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Hubert de Givenchy

Givenchy gown. Photographed by Henry Clarke, 1952.

In case anyone missed this interview with the rarely seen Hubert de Givenchy, I have extracted the most intriguing sections. He recently curated an exhibition of the work of Cristobal Balenciaga, Philippe Venet and himself that is currently on view at the Château de Haroué, in the Loire valley. I tried to fit a visit to it into my trip to France last week, but it was rather out of the way. If you are in that area, it is on view until August 17th and it is definitely worth a trip as it includes many beautiful pieces including Audrey Hepburn's iconic Givenchy LBD from Breakfast at Tiffany's.

Hubert de Givenchy: 'It was always my dream to be a dress designer'

Extracts from an interview with Carola Long from The Independent, 7 June 2010.

If anyone can offer advice on how to be elegant it's Hubert de Givenchy, but his opening tip isn't entirely encouraging, and lacks the anything-is-achievable democracy that we've come to expect from fashion. "You must, if it's possible, be born with a kind of elegance. It is a part of you, of yourself," he says. Fortunately he also has some more practical hints, saying that "you must keep it simple". He notes that when he goes out in Paris it's the young people who dress in the simplest way who look the best; "and the more pretty you look, the more love affairs you will have," he laughs.

In the half-century since he founded his couture house in Paris, in 1952, the designer has accentuated the natural elegance of some of the prettiest – indeed some of the most beautiful – women of the 20th century, including Grace Kelly, Jackie Kennedy and of course Audrey Hepburn.

The pair met when Givenchy received a phone call saying Miss Hepburn would be coming to see him about the costumes for the 1954 film Sabrina. He assumed the actress would be Katharine Hepburn, because he "did not know who is Audrey Hepburn, because I did not see the first movies". However, when Audrey Hepburn turned up dressed in a knotted T-shirt, flat sandals and a gondolier's hat they had an instant rapport which led to lifelong friendship and her becoming his muse. Initially Givenchy told the actress that "it would be impossible to make the clothes because I have only eight workers and to make 15 or 20 dresses in such a short time is not possible for me". In response "she said, very nicely, 'I want to see your collection, right now,'" he recalls. "It was still in preparation but I showed her and she said, 'this is right for the scene in the station' and so on, and finally we made it possible for me to dress her. From that day on, until she died – too early for me – the friendship was really like a special love affair." The depth of his affection for the actress is quite moving, especially when he gestures skyward and says, not melodramatically, but tenderly, "She is there. Up there."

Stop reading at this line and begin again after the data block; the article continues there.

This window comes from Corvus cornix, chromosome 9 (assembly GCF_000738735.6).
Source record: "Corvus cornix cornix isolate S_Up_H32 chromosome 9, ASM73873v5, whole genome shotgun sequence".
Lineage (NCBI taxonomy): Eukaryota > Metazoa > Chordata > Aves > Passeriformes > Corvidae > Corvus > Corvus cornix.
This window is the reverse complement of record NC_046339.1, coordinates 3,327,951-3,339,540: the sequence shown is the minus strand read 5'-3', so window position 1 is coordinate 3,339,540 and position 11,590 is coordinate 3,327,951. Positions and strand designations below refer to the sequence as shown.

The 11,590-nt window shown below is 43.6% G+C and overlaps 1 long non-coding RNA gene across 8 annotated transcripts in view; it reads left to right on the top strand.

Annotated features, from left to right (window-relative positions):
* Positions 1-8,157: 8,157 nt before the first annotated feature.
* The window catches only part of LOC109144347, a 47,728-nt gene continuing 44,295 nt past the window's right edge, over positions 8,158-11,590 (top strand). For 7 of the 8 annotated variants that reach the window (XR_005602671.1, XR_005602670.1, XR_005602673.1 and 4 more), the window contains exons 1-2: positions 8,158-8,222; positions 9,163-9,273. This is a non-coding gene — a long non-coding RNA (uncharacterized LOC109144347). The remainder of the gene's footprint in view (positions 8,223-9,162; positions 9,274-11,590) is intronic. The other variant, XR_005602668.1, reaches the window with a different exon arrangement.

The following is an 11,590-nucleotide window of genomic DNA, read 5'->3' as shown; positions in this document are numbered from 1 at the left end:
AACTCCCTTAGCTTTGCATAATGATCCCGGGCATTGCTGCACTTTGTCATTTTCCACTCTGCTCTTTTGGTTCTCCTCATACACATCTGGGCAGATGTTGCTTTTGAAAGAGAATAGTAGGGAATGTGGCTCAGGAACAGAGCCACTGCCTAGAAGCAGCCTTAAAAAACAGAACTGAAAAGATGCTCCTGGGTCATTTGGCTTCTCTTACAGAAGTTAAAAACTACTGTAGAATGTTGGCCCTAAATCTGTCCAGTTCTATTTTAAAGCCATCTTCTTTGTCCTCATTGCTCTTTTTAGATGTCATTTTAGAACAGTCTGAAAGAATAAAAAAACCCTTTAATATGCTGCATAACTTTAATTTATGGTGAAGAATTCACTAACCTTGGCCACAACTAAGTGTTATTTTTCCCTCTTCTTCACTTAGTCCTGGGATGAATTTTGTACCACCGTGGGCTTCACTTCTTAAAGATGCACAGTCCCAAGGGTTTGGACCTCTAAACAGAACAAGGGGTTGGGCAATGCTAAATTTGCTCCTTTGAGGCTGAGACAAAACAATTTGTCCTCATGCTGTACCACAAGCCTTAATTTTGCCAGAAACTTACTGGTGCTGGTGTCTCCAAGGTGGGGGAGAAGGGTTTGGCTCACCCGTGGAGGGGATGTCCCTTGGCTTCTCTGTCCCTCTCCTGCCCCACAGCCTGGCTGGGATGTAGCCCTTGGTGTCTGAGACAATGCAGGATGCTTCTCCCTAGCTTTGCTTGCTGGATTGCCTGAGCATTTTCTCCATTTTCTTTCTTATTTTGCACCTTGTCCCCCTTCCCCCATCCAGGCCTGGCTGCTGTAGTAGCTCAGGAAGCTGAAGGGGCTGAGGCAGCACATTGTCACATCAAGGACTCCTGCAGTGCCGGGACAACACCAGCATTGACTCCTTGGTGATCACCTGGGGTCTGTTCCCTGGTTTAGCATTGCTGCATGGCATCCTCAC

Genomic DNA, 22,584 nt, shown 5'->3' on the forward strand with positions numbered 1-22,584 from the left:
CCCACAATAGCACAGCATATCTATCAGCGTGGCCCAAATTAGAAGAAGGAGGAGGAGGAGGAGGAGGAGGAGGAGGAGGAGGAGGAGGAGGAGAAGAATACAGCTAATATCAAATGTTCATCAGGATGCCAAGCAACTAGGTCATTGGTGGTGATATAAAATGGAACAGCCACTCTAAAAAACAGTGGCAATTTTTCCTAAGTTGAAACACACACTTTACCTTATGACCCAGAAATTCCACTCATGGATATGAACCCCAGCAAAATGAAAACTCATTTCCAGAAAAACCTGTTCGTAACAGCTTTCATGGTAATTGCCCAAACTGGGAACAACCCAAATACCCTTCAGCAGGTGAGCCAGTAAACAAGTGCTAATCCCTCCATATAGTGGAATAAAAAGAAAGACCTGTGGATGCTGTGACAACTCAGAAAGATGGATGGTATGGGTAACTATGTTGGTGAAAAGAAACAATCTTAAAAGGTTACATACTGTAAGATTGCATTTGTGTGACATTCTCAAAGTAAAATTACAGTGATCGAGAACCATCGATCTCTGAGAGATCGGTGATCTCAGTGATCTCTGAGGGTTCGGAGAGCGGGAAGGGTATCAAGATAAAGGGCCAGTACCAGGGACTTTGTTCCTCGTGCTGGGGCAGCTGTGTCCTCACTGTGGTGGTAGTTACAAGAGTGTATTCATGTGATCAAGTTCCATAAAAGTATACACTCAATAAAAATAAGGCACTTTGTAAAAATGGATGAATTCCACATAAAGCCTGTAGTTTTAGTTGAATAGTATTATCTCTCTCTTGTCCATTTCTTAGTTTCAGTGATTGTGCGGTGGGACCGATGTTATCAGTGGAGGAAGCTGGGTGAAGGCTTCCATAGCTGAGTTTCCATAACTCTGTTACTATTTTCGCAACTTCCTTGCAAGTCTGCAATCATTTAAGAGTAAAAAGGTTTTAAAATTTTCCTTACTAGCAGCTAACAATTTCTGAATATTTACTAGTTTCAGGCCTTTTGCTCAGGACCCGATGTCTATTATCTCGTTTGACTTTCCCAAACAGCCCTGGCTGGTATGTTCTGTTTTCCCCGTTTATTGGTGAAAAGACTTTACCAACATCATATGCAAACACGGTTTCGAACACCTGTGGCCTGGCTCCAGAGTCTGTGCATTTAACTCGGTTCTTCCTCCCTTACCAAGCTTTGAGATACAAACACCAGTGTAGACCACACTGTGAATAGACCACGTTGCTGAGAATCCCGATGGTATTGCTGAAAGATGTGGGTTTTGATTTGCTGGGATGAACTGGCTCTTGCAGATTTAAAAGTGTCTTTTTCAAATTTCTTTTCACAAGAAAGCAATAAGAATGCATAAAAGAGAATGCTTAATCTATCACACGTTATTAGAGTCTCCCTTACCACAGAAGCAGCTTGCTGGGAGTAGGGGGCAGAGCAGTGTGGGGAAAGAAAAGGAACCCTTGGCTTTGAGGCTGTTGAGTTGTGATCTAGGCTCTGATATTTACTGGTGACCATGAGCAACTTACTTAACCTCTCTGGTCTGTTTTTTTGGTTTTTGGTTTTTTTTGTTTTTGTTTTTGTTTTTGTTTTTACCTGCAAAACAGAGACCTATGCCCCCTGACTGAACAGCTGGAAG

Audrey Hepburn in a Givenchy gown in Sabrina, 1954.